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Uganda Farmers Inc Receives Recognition

posted Aug 29, 2010, 9:07 PM by Jim Redden   [ updated Aug 29, 2010, 9:19 PM ]
Below is an article that appeared in the New Haven Register in August 2010 about UFI.

See video interview of Daniel Marecki at
http://www.nhregister.com/articles/2010/08/22/news/milford/doc4c70b01d457e6185473110.txt

By Brian McCready, Milford Bureau Chief
bmccready@newhavenregister.com

MILFORD — Thirteen years ago, Daniel Marecki and his wife, Jane Holler, went on a luxurious vacation to Africa. They stayed at a five-star resort and didn’t see the poverty that engulfs the world’s poorest continent. Then, a visit from a Ugandan priest to their church, St. Gabriel, changed their lives, and the lives of countless Ugandans.

Marecki and Holler started the nonprofit Uganda Farmers Inc. three years ago and have helped raise tens of thousands of dollars for people in Uganda, to buy goats and provide water to one village.

“When you visit Africa and see the poverty and lack of services, it really slaps you in the face,” Marecki said recently. “We have everything we need.”

Now Marecki and Holler are working to raise $24,000 more to provide water to the Rev. Emmanuel Kakaaga Byaruhanga’s home village, Rwesigiire.

Marecki and Holler have planned a walkathon fundraiser for the spring, and Byaruhanga is speaking to civic groups before he returns to Uganda on Sept. 6. Some groups have donated to the effort, Holler said.

“I see (Marecki and Holler’s) efforts as a spiritual passion that is divinely inspired,” Byaruhanga said. “It’s great that we’ve gotten to know these people. It’s rare to find people who are so kind to help people in need.”

Rwesigiire is a village of more than 1,000 families who have no water or electricity. The average family has six members, and villagers have to walk two miles each way to the nearest spring, carrying jugs of water that weigh more than 40 pounds each.

The people of Rwesigiire cultivate crops by hand, and the harvest is sold for so little that the average monthly income is $10 to $15. Homes are built of cow dung and poles, and the average life expectancy is 53 years. Disease is rampant, especially AIDS, tuberculosis and malaria.

Byaruhanga, 38, recalled as a child waking up at 2 a.m. to tie bags of onions to his bike, and then pedaling up hills to get them to the market. The all-day trip is common for people in his village, he said.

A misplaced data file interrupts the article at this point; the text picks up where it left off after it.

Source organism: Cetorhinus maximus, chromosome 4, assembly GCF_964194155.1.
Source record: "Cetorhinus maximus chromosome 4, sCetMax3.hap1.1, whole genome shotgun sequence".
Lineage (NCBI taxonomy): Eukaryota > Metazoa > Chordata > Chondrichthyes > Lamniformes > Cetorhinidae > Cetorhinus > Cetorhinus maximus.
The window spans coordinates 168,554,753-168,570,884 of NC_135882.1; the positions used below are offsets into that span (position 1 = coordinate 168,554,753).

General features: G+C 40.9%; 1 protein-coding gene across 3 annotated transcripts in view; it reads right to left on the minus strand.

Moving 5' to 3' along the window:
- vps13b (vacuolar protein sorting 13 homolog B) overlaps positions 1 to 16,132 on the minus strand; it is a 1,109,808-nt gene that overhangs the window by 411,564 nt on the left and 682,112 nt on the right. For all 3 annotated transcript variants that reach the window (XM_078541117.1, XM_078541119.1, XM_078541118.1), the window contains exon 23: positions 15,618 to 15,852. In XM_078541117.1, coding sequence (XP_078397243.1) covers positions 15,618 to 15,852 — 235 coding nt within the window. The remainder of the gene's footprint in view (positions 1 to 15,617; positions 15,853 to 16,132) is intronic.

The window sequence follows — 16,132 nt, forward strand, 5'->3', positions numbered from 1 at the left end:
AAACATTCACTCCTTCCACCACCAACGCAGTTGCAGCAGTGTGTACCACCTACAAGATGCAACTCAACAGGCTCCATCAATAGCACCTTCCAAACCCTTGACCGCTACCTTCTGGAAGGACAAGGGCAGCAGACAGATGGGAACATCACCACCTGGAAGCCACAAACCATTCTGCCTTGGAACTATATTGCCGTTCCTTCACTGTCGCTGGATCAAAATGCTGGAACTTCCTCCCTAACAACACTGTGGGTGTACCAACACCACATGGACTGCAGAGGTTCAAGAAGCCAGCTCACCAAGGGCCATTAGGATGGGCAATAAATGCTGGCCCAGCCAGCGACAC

In Uganda, Byaruhanga is rector of a minor seminary, which is the equivalent of a high school.

Byaruhanga, who is staying at the St. Gabriel Church rectory, said there is little piped water in his village. He said the project to buy and install a pump and pipes will make the water safe for the villagers and their animals, which include goats and pigs.

When he recently came to the United States for the first time, Byaruhanga was astonished by the volume of water that is so scarce in his country. He went into a swimming pool, walked through the fountains at Central Park, and said he was amazed to see water running so freely.

At Marecki and Holler’s home he kept asking permission to fill his water bottles, and commented that the clean water is “magical.”

Byaruhanga also is in Milford to assist the Rev. Maurice Maroney, pastor of St. Gabriel’s. Holler said Maroney works hard attending to the needs of the parish, and it was the perfect opportunity for Byaruhanga to help out. St. Gabriel’s has a longtime partnership with east African churches.

Marecki said when he began to learn about the plight of the Ugandan people, he and Holler decided they’d never visit Africa the way they initially did.

“It’s the last time we’ll do that,” Marecki said of staying in a lush resort. “From now on we’ll stay, as we have, in the villages. Staying at the resort was a Disney-like quality. It wasn’t real.

“It’s a lot more rewarding to wash up in a little bowl instead of sitting poolside,” Marecki noted.

Marecki and Holler have visited four times since their initial vacation, and now stay in villages with no electricity. They say they enjoy being with the families, singing at night and praying together, as opposed to watching television or spending time on the computer.

He said the villagers are very caring; often they take in orphans even when they have no money for themselves.

“We’ve been to Africa on safari and found the people to be so genuine,” Holler said. “We just saw the need, the unfairness of material wealth. We wanted to share what we have.”

Initial acts of charity

Three years ago Marecki and Holler, with help of contributions from a donor list of 500 people, purchased 150 goats at $40 each for the village of Kyembogo. The villagers are given goats, and in turn, give the goats’ kids to their neighbors. The goats provide vital milk for the families. They also bought a tractor and land for community agricultural training and development.

In 2009, an organization called KYEFA, a farmer’s association supported by Uganda Farmer’s Inc., paid $20,000 for 40 acres in Uganda. It took an additional $30,000 to dig a well and install a pump and pipes for water.

“To see the gratitude on the faces of the people we met who never had running water, it’s such a special event,” Holler said.

To make a donation to the Uganda water program, visit www.ugandafarmersinc.org, and use the PayPal feature, or send checks to 31 Cherry St., Suite 109, Milford O6460, and specify it’s for the Uganda water program.

Byaruhanga will speak to the Devon Rotary Club at 7:45 a.m. Sept. 1 at Stonebridge Restaurant on Daniel Street and the public is invited to attend. He is also available for additional speaking engagements.
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